Can you have your claret and drink it?

Wine has been credited with reducing the risks of heart disease - but bingeing will do you no good, warns Anthony Rose
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Indy Lifestyle Online

Use a little wine for thy stomach's sake? St Paul's prescription for a healthy lifestyle holds equally good 2,000 years on, although today's pundit might well go further and advise half a bottle a day to keep the doctor away. The anti-alcohol strictures of the temperance movement have given way over the last decade to a more measured, rational approach to wine. More than 90 scientific reports published since 1991 provide strong evidence for the link between wine consumed in moderation and healthy living.

Use a little wine for thy stomach's sake? St Paul's prescription for a healthy lifestyle holds equally good 2,000 years on, although today's pundit might well go further and advise half a bottle a day to keep the doctor away. The anti-alcohol strictures of the temperance movement have given way over the last decade to a more measured, rational approach to wine. More than 90 scientific reports published since 1991 provide strong evidence for the link between wine consumed in moderation and healthy living.

Healthy drinking is as much to do with how as what. The therapeutic benefit of wine with meals in particular has been shown to offer all sorts of pluses, from digestive aid to a lower risk of coronary heart disease. And wine drinkers tend to be healthy eaters. So Dr Anne Tjonneland found in a Danish study of diet and drinking patterns. There is a strong link between drinking wine and eating healthy foods such as fruit, vegetables, salad, fish and olive oil. So a lower incidence of certain heart disease may be attributable not only to the wine itself, but to a well thought-out diet generally.

The beneficial properties of red wines have been debated ad nauseam since the discovery of the French Paradox, which found that, despite imbibing skinfuls of red wine, the French suffer a lower rate of heart disease than Coca-Cola-loving Americans. Whatever the actual health benefits, the perception has certainly given a huge boost to the health of the wine industry. After the American TV broadcast of the 60 Minutes documentary in 1991, red wine sales suddenly rocketed. It happened in Thailand, too, when the King, like some latter-day Marie-Antoinette, told his people to go out and drink red wine.

Less is known about the health benefits of white wines. But while browsing the health and hangover pages on the Internet, purely for professional reasons, of course, I happened on some advice to the effect that "purer drinks, such as vodka or white wine, contain fewer hangover-causing distillates than do darker ones". According to a Dr Keul in Germany, research on white wine supports the view that a healthy life and the moderate consumption of white wine are components in reducing the risk of cardiovascular disease. Even white wine drinkers can take heart, then.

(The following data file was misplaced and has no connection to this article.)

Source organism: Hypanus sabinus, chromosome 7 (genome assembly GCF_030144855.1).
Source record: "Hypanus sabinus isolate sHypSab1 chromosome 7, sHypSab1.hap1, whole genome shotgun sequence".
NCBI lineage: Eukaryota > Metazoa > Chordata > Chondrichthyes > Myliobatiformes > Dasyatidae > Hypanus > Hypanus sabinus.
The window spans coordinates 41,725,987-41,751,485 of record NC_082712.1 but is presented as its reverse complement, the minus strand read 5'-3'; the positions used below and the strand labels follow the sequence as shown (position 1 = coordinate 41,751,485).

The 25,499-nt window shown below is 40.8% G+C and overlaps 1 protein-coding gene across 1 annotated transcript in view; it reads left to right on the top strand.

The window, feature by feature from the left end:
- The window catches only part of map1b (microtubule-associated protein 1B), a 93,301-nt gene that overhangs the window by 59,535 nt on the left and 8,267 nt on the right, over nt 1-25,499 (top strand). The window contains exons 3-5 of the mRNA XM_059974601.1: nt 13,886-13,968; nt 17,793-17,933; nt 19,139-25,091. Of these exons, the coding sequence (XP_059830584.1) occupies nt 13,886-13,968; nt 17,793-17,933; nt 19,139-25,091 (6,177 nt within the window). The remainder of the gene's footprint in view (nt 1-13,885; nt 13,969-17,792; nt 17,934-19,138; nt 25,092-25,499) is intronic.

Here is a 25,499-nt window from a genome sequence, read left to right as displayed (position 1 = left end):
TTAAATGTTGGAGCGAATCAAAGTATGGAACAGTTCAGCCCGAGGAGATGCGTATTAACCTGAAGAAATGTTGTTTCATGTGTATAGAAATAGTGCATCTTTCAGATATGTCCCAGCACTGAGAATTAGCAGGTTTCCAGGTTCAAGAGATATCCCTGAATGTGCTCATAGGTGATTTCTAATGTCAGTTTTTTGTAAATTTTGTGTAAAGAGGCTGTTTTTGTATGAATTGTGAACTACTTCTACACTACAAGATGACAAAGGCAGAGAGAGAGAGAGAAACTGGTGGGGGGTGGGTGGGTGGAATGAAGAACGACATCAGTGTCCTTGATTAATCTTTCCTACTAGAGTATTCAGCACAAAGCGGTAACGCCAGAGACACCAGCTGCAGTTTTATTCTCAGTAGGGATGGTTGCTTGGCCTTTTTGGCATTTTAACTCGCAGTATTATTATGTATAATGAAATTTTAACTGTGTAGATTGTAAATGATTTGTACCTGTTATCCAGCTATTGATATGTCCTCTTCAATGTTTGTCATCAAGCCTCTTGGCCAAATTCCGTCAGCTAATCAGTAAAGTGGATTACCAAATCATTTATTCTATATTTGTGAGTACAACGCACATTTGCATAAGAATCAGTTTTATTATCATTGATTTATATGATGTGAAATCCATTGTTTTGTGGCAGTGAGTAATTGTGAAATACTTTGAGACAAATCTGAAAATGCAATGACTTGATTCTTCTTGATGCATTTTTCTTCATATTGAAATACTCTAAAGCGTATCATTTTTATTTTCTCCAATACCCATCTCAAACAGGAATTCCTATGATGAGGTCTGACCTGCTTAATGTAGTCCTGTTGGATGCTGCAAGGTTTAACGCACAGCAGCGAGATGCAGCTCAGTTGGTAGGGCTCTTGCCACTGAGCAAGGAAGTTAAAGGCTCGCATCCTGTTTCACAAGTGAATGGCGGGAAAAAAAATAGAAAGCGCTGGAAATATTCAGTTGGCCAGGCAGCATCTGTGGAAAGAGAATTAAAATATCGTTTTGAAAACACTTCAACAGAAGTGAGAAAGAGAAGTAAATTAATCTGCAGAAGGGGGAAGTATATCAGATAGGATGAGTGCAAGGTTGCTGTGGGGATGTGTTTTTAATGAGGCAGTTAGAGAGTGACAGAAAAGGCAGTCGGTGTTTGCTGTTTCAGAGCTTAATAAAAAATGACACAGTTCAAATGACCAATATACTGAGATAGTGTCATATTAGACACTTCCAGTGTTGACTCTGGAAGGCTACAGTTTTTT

But you can't always have your claret or your hock and drink it. The phenolics which protect the heart from cardio-vascular disease are the selfsame nasty allergy-causing culprits in red wines that trigger headaches, migraines and hangovers. And, let's face it, the French Paradox is tongue-tied on the subject of the liver, not to mention any of the other organs which do not take kindly to the over-consumption of alcohol. No matter how you dress it up, alcohol is a toxin, and bingeing is bad for you.

If the manner and style of wine you drink makes a difference, does drinking better but less pay health dividends too? Where price is critical, the big-volume companies seek the shortest route to a wine with as little wrong with it as possible and as long a shelf life. Sprays and preservatives are second nature, albeit within legal limits, while small producers of handcrafted wines increasingly tend to keep sprays and additives to a minimum.

The response of environmentally aware winemakers to industrial-style processing is most visible in the organic and biodynamic movements. By adopting more natural methods of cultivation and reducing chemical sprays, producers believe that the extra labour costs involved are worthwhile if the vineyards become healthier and more resistant over time to pests and fungal problems. Whether, as the marketing men would love them to, a healthier vineyard has a knock-on effect on the wines and the consumer, is a moot point. Probably the most that can be said in their favour is that the purity of the image creates a certain feelgood factor.

Maybe, as Patrick Matthews points out in his thought-provoking book Real Wine (£14.99, Mitchell Beazley, published on Thursday), we should worry more about what gets taken out of wine than what goes into it. In their efforts to ensure wine stability, industrial processors would rather the baby be sucked out with the bathwater than leave a "bacterial time-bomb" on the shelf, as authors Hugh Johnson and James Halliday put it. Alastair Maling, a Kiwi winemaker, points out that "the bigger volume the wine, the greater the risk of a product recall for some technical fault". Compared to a wine which might cost more to age in oak barrels, a young mass-produced red with a rapid turnaround rate may need several filtrations coupled with clarification by egg white and maybe even stabilisation by refrigeration and protein.

At the end of the day, paying more for a wine should be a fair indication that more time and effort has gone into all the fine details of good vineyard management and care in the making and maturing of the wine. The finer the wine then, the more pleasure you should be getting from sipping it rather than knocking it back. One instance where less is definitely better for your physical and financial well-being.

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